The Victorian government has given approval to Bosch to test automated driving systems on the state's rural roads.
With a AU$2.3 million grant, awarded under the AU$9 million Connected and Automated Vehicle (CAV) Trial Grants Program, Bosch will be the first to use automated vehicles for testing and development on Victorian roads.
The state in September finalised regulations to support the new Automated Driving System (ADS) permit scheme, which authorises the operation of an automated vehicle.
With an ADS permit, parties can test the operation of the vehicle in automated mode, test the safety of automated capabilities, and assist the development of automated capabilities, enabling road authorities to also monitor and manage the use and impacts of automated vehicles on roads.
VicRoads in late 2017 called for expressions of interest from companies, industry bodies, and other transport technology organisations to apply for funding to spur the development of automated vehicle technology, specifically if it had the potential to reduce deaths and serious injuries on the state's roads.
It followed the AU$1.2 million investment made by Bosch and the Victorian government in 2016, in conjunction with the Transport Accident Commission and VicRoads, to develop the first self-driving vehicle in Australia.
Bosch is currently developing its automated vehicle technology and will begin testing on high-speed rural roads later in 2019, Acting Premier Jacinta Allan said in a statement.
The testing will be conducted on roads that expose the automated vehicle to a range of different conditions including traffic, weather, and infrastructure.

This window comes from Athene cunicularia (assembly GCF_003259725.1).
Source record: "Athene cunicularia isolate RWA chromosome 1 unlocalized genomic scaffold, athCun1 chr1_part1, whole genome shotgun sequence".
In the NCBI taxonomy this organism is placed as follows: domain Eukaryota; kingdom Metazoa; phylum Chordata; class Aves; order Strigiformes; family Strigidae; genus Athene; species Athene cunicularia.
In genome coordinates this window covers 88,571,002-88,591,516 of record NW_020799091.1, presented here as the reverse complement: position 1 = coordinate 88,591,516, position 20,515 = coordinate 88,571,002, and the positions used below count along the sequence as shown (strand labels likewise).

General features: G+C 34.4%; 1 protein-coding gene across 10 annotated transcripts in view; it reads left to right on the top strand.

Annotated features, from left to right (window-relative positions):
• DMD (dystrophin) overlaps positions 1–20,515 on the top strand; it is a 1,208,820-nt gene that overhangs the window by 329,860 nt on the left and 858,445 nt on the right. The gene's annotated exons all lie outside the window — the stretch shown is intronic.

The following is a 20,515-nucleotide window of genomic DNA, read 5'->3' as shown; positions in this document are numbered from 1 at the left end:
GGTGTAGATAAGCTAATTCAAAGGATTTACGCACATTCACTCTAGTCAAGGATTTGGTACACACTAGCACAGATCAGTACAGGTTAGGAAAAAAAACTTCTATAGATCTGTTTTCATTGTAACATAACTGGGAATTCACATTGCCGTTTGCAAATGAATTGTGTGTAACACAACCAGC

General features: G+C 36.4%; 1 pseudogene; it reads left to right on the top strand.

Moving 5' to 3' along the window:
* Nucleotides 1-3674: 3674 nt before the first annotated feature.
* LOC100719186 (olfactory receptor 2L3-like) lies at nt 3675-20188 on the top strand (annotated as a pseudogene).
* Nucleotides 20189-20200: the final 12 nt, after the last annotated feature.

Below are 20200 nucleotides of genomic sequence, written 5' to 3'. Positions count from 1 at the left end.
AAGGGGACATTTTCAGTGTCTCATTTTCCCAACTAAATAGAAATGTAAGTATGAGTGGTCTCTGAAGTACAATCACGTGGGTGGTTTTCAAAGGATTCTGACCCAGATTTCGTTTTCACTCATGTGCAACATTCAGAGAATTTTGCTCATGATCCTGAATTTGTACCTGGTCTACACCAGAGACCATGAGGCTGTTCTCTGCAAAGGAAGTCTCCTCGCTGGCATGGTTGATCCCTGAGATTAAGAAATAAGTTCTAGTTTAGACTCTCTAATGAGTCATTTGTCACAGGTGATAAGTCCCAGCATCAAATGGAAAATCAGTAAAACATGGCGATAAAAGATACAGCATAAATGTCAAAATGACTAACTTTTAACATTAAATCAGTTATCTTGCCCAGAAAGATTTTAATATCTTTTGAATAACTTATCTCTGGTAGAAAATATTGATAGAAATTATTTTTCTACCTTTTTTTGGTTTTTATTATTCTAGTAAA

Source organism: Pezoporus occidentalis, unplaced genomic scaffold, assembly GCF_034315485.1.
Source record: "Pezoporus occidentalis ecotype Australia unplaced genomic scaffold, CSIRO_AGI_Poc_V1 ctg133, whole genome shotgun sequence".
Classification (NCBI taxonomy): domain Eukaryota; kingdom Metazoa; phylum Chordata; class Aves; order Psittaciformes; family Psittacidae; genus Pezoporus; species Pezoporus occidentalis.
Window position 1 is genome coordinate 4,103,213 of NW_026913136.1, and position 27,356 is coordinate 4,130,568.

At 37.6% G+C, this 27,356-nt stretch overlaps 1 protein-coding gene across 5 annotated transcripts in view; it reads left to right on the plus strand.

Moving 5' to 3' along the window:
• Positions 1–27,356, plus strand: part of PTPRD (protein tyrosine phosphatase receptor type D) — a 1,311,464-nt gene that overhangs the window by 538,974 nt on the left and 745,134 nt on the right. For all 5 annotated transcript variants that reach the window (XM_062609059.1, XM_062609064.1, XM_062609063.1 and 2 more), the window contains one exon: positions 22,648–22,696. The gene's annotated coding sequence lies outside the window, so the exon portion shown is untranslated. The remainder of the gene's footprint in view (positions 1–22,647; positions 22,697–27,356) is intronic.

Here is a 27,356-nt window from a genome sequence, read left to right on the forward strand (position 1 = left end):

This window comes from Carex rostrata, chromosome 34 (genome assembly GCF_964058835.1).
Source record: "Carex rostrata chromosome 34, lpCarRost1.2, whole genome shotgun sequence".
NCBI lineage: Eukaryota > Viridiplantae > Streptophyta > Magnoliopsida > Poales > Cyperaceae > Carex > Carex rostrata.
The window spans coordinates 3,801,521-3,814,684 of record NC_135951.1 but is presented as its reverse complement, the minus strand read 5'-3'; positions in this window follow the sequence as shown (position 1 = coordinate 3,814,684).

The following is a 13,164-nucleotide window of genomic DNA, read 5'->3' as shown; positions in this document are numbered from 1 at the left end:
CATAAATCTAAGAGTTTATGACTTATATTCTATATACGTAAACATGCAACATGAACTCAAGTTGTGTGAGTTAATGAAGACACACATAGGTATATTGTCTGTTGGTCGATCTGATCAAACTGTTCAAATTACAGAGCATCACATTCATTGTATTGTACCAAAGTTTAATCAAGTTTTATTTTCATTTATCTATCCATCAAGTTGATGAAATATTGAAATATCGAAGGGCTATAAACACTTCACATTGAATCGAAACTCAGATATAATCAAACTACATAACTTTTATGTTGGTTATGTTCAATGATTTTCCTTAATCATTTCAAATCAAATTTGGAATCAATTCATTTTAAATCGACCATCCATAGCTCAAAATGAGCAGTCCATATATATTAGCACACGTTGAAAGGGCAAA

"The trials will support Victoria's readiness for CAV technologies and the knowledge gained will provide a better understanding of the infrastructure required to get these vehicles on the road, maximising their safety benefits," Allan's statement explained.
Other recipients of the grant are expected to be announced soon.
"Victoria is leading the nation in the future of on-road technology and this trial is an exciting step towards driverless vehicles hitting the road," Allan claimed.
"The tragic fact is that you're five times as likely to be killed on a rural road than in the city. That's why we're rolling out a record roads investment in rural Victoria -- and this is another way we can improve safety and save lives."
The AU$9 million grants program is funded under the state's AU$1.4 billion Towards Zero Action Plan, which also saw the government overhaul Victoria's road safety cameras after the WannaCry ransomware -- which claims to have hundreds of thousands of victims across 150 countries -- found itself on speed and red-light cameras on state roads in June 2017.
The federal government in October also announced it would be establishing an Office of Future Transport Technologies, charged with the responsibility of preparing for the arrival of automated vehicles.
The new office will work alongside state and territory counterparts, positioning itself in a leadership role, and making sure future transport technologies are implemented in a more successful and responsible way.
Specifically, the office is expected to ensure automated vehicles are safe, consider future infrastructure needs, make sure cybersecurity safeguards are in place, and to support Australian businesses in taking advantage of new commercial opportunities.
It hopes to ensure the regulatory settings are "workable" and nationally consistent, that they fit with emerging United Nations regulatory developments, and are consistent with related Commonwealth policies and laws, including those relating to privacy and data use.
Last week, South Australia launched a six month trail of a new autonomous bus and smart transit hub in Adelaide.
It followed the state previously approving on-road trials of driverless cars after the SA government and national independent road research agency ARRB Group successfully carried out the country's first driverless car trial on Adelaide's Southern Expressway.